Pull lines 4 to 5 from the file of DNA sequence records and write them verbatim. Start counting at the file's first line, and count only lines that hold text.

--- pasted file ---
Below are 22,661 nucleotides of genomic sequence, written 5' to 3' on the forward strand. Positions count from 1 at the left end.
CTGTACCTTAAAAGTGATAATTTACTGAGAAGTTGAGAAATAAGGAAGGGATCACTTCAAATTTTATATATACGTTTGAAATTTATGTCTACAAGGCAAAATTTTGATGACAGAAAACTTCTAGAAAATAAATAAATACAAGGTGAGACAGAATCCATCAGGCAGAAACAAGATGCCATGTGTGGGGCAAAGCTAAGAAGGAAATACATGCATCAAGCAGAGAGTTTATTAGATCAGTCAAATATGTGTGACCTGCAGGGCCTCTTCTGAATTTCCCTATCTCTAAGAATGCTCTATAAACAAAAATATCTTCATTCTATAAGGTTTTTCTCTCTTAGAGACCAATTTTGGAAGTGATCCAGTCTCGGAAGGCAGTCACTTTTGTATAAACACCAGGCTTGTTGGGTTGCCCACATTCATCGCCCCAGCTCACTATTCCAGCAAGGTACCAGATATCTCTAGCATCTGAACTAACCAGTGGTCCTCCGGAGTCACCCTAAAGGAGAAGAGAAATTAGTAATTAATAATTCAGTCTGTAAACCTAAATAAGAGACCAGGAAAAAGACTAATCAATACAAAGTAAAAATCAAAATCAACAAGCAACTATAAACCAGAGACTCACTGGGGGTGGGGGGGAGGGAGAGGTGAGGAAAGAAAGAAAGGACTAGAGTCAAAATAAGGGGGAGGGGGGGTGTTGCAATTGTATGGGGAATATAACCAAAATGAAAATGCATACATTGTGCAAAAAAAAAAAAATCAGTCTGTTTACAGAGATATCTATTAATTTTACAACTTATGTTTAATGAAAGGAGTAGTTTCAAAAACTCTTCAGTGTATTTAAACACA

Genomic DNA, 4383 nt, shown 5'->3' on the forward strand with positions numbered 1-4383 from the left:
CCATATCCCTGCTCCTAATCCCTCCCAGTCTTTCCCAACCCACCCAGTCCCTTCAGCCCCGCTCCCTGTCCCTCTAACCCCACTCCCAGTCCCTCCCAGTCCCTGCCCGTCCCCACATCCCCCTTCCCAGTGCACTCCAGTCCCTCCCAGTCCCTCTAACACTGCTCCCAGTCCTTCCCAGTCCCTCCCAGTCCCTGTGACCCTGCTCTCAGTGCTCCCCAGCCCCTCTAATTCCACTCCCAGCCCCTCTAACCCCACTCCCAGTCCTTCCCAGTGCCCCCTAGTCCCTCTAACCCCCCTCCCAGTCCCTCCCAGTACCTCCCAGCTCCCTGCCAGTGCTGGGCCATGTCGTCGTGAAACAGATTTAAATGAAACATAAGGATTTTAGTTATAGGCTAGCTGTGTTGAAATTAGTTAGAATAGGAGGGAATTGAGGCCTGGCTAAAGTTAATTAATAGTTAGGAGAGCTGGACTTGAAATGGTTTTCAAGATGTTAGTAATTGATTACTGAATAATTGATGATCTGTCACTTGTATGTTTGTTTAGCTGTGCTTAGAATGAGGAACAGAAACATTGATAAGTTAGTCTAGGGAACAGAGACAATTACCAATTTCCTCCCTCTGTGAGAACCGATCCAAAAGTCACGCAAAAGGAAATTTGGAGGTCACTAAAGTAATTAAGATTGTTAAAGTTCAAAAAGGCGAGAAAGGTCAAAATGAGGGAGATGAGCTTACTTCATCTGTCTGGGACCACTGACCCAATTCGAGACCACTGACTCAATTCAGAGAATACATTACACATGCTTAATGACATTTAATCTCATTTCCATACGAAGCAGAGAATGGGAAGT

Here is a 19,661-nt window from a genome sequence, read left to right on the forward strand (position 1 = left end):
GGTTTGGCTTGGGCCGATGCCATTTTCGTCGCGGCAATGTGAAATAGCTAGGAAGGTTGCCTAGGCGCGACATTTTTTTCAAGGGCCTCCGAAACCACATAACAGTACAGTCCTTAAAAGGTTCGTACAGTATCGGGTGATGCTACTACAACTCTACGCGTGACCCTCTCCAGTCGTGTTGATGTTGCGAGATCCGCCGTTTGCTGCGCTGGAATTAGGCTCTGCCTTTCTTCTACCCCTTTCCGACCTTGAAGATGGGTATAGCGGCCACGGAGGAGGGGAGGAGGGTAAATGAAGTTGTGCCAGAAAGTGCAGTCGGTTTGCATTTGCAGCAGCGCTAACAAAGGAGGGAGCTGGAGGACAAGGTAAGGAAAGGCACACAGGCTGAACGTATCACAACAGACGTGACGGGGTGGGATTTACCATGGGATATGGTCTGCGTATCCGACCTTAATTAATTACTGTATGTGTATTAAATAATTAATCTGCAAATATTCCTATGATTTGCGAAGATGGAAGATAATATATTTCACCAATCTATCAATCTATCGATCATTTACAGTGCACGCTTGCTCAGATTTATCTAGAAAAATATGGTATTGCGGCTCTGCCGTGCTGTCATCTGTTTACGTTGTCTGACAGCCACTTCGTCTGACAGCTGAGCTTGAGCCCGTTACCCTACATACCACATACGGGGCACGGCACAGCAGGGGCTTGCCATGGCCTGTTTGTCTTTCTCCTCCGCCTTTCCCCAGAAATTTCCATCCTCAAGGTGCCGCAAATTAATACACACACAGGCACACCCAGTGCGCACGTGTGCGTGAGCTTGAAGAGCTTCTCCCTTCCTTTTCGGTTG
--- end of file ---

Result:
CCATATCCCTGCTCCTAATCCCTCCCAGTCTTTCCCAACCCACCCAGTCCCTTCAGCCCCGCTCCCTGTCCCTCTAACCCCACTCCCAGTCCCTCCCAGTCCCTGCCCGTCCCCACATCCCCCTTCCCAGTGCACTCCAGTCCCTCCCAGTCCCTCTAACACTGCTCCCAGTCCTTCCCAGTCCCTCCCAGTCCCTGTGACCCTGCTCTCAGTGCTCCCCAGCCCCTCTAATTCCACTCCCAGCCCCTCTAACCCCACTCCCAGTCCTTCCCAGTGCCCCCTAGTCCCTCTAACCCCCCTCCCAGTCCCTCCCAGTACCTCCCAGCTCCCTGCCAGTGCTGGGCCATGTCGTCGTGAAACAGATTTAAATGAAACATAAGGATTTTAGTTATAGGCTAGCTGTGTTGAAATTAGTTAGAATAGGAGGGAATTGAGGCCTGGCTAAAGTTAATTAATAGTTAGGAGAGCTGGACTTGAAATGGTTTTCAAGATGTTAGTAATTGATTACTGAATAATTGATGATCTGTCACTTGTATGTTTGTTTAGCTGTGCTTAGAATGAGGAACAGAAACATTGATAAGTTAGTCTAGGGAACAGAGACAATTACCAATTTCCTCCCTCTGTGAGAACCGATCCAAAAGTCACGCAAAAGGAAATTTGGAGGTCACTAAAGTAATTAAGATTGTTAAAGTTCAAAAAGGCGAGAAAGGTCAAAATGAGGGAGATGAGCTTACTTCATCTGTCTGGGACCACTGACCCAATTCGAGACCACTGACTCAATTCAGAGAATACATTACACATGCTTAATGACATTTAATCTCATTTCCATACGAAGCAGAGAATGGGAAGT

Here is a 19,661-nt window from a genome sequence, read left to right on the forward strand (position 1 = left end):